You do need to know the infinitive form of Spanish verbs, too. This is the dictionary form: the way the verb appears in the dictionary, unconjugated. In English, infinitives usually have the word “to” in front of them, such as “to eat” (comer in Spanish). That’s the infinitive form. You’ll need to know that because the infinitive form defines how verbs get classified.

Spanish Verb Conjugation: The Basics

First things first: there are three classes of Spanish verbs: -ar verbs, -er verbs, and -ir verbs. These are the infinitive verb endings (or dictionary form of the verb). I used comer (“to eat”) as an example above: it’s an -er verb, because it’s infinitive form ends in “er”. See how that works?

So to understand where to begin conjugating, you need to identify what kind of verb ending it has in its infinitive form, and what the stem of the verb is. In the case of comer, the stem is com-.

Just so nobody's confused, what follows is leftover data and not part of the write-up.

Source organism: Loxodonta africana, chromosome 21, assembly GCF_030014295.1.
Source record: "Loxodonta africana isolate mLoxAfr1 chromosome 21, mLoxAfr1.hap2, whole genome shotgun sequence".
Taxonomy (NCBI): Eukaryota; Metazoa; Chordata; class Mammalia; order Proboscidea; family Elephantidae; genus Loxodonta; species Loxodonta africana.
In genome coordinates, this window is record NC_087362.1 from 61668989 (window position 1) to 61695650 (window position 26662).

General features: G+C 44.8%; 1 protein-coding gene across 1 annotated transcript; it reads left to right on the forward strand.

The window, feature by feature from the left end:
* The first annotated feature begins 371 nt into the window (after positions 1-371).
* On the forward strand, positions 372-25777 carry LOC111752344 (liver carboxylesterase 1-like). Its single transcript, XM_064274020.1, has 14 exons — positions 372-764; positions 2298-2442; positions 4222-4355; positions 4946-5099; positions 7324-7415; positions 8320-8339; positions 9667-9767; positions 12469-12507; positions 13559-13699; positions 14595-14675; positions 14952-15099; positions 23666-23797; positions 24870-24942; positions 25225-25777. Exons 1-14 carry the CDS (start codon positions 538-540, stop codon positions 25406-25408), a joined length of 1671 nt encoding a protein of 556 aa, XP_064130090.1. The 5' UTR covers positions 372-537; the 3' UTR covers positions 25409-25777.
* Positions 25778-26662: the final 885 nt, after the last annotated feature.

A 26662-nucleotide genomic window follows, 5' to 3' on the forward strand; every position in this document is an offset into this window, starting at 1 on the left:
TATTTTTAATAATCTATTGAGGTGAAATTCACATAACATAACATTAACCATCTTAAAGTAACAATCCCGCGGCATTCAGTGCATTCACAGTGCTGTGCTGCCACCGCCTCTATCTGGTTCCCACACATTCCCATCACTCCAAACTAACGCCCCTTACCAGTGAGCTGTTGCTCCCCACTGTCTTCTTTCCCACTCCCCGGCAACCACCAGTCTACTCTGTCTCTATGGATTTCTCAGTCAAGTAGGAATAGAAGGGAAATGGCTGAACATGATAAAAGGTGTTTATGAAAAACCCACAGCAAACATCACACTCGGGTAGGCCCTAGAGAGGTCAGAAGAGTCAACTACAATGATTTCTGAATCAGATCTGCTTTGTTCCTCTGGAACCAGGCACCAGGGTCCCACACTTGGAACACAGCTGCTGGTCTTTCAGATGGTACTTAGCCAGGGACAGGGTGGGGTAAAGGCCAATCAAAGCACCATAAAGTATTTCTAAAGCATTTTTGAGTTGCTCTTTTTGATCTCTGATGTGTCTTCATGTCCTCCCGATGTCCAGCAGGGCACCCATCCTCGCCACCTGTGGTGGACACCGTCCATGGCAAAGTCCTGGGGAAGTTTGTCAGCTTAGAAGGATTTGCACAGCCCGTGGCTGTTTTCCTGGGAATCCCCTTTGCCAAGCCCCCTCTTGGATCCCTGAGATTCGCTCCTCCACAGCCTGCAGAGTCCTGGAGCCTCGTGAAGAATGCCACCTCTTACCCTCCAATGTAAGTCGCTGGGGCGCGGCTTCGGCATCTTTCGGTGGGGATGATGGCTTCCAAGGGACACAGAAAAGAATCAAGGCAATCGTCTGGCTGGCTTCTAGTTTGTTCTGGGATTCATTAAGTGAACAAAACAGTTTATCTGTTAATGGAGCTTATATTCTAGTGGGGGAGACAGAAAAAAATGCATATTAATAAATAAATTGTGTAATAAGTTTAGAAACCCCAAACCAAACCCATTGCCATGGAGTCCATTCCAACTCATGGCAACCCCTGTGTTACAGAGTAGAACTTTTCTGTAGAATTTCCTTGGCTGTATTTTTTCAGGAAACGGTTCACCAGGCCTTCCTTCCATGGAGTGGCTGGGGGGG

Each class of verbs uses a different conjugation pattern, and changes based on who the subject of the sentence is. So when learning Spanish word conjugation, you’ll have to learn how each one changes in each tense. It’s not as bad as it sounds!

So, let’s review the basic pronouns:

  • I: yo
  • You: (informal)
  • You: usted (formal)
  • He: él
  • She: ella
  • We: nosotros (all men, or men and women); nosotras (all women)
  • You (plural, informal): vosotros (male); vosotras (female)
  • You (plural, formal): ustedes
  • Them: ellos (male); ellas (female)